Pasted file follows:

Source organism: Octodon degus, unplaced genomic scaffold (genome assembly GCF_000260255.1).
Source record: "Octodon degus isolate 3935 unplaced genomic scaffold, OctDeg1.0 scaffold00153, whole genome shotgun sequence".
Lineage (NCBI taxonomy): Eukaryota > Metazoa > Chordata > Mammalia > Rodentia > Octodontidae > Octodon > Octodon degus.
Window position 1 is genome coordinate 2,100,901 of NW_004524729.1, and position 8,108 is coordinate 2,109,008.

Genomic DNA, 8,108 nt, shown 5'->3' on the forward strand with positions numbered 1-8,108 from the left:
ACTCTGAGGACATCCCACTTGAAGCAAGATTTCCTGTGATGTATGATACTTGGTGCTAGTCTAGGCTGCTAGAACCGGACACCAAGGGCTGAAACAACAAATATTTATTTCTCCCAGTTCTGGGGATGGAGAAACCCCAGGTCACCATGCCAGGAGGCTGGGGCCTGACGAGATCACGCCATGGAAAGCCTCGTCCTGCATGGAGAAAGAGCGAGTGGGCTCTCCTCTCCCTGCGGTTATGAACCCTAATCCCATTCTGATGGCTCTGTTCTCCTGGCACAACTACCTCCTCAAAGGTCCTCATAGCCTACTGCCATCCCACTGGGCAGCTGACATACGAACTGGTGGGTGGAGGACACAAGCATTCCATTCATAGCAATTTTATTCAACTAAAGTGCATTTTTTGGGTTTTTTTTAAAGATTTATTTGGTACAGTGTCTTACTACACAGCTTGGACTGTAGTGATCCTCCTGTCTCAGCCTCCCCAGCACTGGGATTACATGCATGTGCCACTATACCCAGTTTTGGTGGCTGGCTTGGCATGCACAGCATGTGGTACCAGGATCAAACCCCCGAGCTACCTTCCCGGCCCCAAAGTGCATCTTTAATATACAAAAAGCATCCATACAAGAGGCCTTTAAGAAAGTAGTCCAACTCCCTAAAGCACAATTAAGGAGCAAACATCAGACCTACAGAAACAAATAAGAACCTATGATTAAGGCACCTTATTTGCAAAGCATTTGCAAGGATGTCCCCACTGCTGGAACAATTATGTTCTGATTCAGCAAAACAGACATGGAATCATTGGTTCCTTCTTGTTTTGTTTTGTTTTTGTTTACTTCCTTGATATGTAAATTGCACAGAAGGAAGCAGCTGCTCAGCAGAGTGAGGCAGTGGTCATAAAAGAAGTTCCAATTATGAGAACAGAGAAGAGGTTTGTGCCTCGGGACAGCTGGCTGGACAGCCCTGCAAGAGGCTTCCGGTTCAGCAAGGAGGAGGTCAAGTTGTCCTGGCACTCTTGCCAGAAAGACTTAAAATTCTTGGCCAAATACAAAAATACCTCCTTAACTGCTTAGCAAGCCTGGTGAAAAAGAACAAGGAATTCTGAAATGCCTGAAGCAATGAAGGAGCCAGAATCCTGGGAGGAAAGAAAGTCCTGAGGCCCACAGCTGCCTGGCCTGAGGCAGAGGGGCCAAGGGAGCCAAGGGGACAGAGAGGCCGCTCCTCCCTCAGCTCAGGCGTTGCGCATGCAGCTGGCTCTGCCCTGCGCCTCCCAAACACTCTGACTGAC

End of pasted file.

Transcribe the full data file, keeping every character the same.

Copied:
Source organism: Octodon degus, unplaced genomic scaffold (genome assembly GCF_000260255.1).
Source record: "Octodon degus isolate 3935 unplaced genomic scaffold, OctDeg1.0 scaffold00153, whole genome shotgun sequence".
Lineage (NCBI taxonomy): Eukaryota > Metazoa > Chordata > Mammalia > Rodentia > Octodontidae > Octodon > Octodon degus.
Window position 1 is genome coordinate 2,100,901 of NW_004524729.1, and position 8,108 is coordinate 2,109,008.

Genomic DNA, 8,108 nt, shown 5'->3' on the forward strand with positions numbered 1-8,108 from the left:
ACTCTGAGGACATCCCACTTGAAGCAAGATTTCCTGTGATGTATGATACTTGGTGCTAGTCTAGGCTGCTAGAACCGGACACCAAGGGCTGAAACAACAAATATTTATTTCTCCCAGTTCTGGGGATGGAGAAACCCCAGGTCACCATGCCAGGAGGCTGGGGCCTGACGAGATCACGCCATGGAAAGCCTCGTCCTGCATGGAGAAAGAGCGAGTGGGCTCTCCTCTCCCTGCGGTTATGAACCCTAATCCCATTCTGATGGCTCTGTTCTCCTGGCACAACTACCTCCTCAAAGGTCCTCATAGCCTACTGCCATCCCACTGGGCAGCTGACATACGAACTGGTGGGTGGAGGACACAAGCATTCCATTCATAGCAATTTTATTCAACTAAAGTGCATTTTTTGGGTTTTTTTTAAAGATTTATTTGGTACAGTGTCTTACTACACAGCTTGGACTGTAGTGATCCTCCTGTCTCAGCCTCCCCAGCACTGGGATTACATGCATGTGCCACTATACCCAGTTTTGGTGGCTGGCTTGGCATGCACAGCATGTGGTACCAGGATCAAACCCCCGAGCTACCTTCCCGGCCCCAAAGTGCATCTTTAATATACAAAAAGCATCCATACAAGAGGCCTTTAAGAAAGTAGTCCAACTCCCTAAAGCACAATTAAGGAGCAAACATCAGACCTACAGAAACAAATAAGAACCTATGATTAAGGCACCTTATTTGCAAAGCATTTGCAAGGATGTCCCCACTGCTGGAACAATTATGTTCTGATTCAGCAAAACAGACATGGAATCATTGGTTCCTTCTTGTTTTGTTTTGTTTTTGTTTACTTCCTTGATATGTAAATTGCACAGAAGGAAGCAGCTGCTCAGCAGAGTGAGGCAGTGGTCATAAAAGAAGTTCCAATTATGAGAACAGAGAAGAGGTTTGTGCCTCGGGACAGCTGGCTGGACAGCCCTGCAAGAGGCTTCCGGTTCAGCAAGGAGGAGGTCAAGTTGTCCTGGCACTCTTGCCAGAAAGACTTAAAATTCTTGGCCAAATACAAAAATACCTCCTTAACTGCTTAGCAAGCCTGGTGAAAAAGAACAAGGAATTCTGAAATGCCTGAAGCAATGAAGGAGCCAGAATCCTGGGAGGAAAGAAAGTCCTGAGGCCCACAGCTGCCTGGCCTGAGGCAGAGGGGCCAAGGGAGCCAAGGGGACAGAGAGGCCGCTCCTCCCTCAGCTCAGGCGTTGCGCATGCAGCTGGCTCTGCCCTGCGCCTCCCAAACACTCTGACTGAC